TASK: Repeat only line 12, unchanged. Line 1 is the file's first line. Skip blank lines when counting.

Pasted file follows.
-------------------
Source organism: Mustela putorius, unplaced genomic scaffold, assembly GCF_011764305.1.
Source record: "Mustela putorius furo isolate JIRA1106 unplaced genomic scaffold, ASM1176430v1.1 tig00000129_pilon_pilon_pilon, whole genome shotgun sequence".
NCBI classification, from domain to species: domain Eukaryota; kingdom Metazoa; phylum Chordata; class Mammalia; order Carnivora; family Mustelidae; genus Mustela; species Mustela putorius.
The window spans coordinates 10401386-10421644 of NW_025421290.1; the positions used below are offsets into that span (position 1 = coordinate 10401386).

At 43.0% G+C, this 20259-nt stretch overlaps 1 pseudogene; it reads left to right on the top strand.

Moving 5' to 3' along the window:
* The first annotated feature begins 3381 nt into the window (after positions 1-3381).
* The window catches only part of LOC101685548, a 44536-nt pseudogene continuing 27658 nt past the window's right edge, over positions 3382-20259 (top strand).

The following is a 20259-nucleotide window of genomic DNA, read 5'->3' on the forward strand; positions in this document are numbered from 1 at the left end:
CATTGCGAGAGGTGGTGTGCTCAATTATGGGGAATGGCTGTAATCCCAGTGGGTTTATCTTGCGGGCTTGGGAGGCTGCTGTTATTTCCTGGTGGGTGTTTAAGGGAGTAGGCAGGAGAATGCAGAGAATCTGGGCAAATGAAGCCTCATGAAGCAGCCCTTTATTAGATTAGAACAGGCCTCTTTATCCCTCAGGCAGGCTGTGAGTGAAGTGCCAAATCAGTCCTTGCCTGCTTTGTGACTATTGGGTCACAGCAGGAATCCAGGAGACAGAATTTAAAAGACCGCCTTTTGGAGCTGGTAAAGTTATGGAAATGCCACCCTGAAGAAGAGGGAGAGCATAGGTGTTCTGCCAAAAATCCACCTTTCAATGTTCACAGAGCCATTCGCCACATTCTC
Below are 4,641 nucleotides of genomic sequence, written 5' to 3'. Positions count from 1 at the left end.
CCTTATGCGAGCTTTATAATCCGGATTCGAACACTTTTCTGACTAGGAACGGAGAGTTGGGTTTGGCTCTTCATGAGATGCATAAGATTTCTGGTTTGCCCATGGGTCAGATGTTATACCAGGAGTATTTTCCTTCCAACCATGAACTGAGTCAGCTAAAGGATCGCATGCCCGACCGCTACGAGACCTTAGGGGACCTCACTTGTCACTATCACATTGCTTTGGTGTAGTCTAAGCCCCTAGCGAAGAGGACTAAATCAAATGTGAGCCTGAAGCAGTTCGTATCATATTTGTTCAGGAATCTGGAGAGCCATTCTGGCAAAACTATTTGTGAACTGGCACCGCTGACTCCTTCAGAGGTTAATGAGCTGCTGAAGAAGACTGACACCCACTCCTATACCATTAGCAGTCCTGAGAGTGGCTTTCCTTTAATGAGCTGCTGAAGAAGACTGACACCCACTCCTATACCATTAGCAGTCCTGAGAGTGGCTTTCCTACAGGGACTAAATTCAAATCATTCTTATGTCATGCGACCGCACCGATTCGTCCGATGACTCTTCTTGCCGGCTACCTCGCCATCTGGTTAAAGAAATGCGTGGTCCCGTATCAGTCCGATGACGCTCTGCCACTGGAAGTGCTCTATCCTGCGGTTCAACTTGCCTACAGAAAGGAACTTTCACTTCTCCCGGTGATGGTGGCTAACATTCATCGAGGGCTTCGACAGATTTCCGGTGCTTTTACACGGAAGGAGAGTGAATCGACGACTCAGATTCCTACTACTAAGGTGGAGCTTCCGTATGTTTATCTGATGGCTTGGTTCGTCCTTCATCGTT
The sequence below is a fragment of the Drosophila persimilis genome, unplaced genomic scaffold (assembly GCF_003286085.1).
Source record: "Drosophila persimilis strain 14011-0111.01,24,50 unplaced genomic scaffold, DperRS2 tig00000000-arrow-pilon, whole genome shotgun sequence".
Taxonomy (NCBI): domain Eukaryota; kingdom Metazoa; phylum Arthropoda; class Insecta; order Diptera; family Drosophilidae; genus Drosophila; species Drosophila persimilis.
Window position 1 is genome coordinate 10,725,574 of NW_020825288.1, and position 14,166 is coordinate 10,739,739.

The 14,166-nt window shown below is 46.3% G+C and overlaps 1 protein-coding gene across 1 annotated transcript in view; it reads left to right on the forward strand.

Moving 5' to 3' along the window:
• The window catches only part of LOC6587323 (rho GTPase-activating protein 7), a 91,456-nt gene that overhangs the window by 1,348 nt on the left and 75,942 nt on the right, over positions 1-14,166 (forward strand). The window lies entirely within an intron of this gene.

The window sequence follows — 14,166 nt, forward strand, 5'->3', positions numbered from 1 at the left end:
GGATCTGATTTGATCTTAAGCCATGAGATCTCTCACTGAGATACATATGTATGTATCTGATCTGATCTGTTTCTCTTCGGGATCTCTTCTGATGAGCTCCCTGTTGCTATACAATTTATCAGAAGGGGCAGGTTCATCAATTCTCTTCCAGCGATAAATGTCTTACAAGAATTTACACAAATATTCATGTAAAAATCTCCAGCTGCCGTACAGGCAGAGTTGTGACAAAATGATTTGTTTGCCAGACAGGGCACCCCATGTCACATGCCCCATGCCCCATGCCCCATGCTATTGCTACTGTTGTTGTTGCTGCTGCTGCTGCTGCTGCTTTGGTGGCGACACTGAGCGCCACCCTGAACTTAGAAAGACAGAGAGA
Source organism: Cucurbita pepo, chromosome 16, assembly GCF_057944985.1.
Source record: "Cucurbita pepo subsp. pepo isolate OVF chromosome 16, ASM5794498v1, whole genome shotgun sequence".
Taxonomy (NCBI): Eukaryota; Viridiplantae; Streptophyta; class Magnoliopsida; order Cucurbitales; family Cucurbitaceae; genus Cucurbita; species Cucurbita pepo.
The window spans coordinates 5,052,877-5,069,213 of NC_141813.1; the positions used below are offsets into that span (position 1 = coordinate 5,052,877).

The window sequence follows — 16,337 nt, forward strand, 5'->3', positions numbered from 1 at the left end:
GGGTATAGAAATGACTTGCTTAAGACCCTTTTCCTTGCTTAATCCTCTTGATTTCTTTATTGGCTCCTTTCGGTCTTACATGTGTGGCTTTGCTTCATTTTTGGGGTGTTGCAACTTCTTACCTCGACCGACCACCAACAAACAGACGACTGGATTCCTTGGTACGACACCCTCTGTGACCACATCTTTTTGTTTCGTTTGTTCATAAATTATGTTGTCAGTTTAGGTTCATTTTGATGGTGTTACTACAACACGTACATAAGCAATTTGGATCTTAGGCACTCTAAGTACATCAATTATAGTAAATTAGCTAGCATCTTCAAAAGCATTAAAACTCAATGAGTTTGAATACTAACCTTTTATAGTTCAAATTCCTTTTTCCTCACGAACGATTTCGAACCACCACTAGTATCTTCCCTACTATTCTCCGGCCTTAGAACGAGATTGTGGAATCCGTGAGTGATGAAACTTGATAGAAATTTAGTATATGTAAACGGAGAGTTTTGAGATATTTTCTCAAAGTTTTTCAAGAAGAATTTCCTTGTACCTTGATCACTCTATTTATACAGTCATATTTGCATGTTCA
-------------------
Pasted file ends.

CCTTATGCGAGCTTTATAATCCGGATTCGAACACTTTTCTGACTAGGAACGGAGAGTTGGGTTTGGCTCTTCATGAGATGCATAAGATTTCTGGTTTGCCCATGGGTCAGATGTTATACCAGGAGTATTTTCCTTCCAACCATGAACTGAGTCAGCTAAAGGATCGCATGCCCGACCGCTACGAGACCTTAGGGGACCTCACTTGTCACTATCACATTGCTTTGGTGTAGTCTAAGCCCCTAGCGAAGAGGACTAAATCAAATGTGAGCCTGAAGCAGTTCGTATCATATTTGTTCAGGAATCTGGAGAGCCATTCTGGCAAAACTATTTGTGAACTGGCACCGCTGACTCCTTCAGAGGTTAATGAGCTGCTGAAGAAGACTGACACCCACTCCTATACCATTAGCAGTCCTGAGAGTGGCTTTCCTTTAATGAGCTGCTGAAGAAGACTGACACCCACTCCTATACCATTAGCAGTCCTGAGAGTGGCTTTCCTACAGGGACTAAATTCAAATCATTCTTATGTCATGCGACCGCACCGATTCGTCCGATGACTCTTCTTGCCGGCTACCTCGCCATCTGGTTAAAGAAATGCGTGGTCCCGTATCAGTCCGATGACGCTCTGCCACTGGAAGTGCTCTATCCTGCGGTTCAACTTGCCTACAGAAAGGAACTTTCACTTCTCCCGGTGATGGTGGCTAACATTCATCGAGGGCTTCGACAGATTTCCGGTGCTTTTACACGGAAGGAGAGTGAATCGACGACTCAGATTCCTACTACTAAGGTGGAGCTTCCGTATGTTTATCTGATGGCTTGGTTCGTCCTTCATCGTT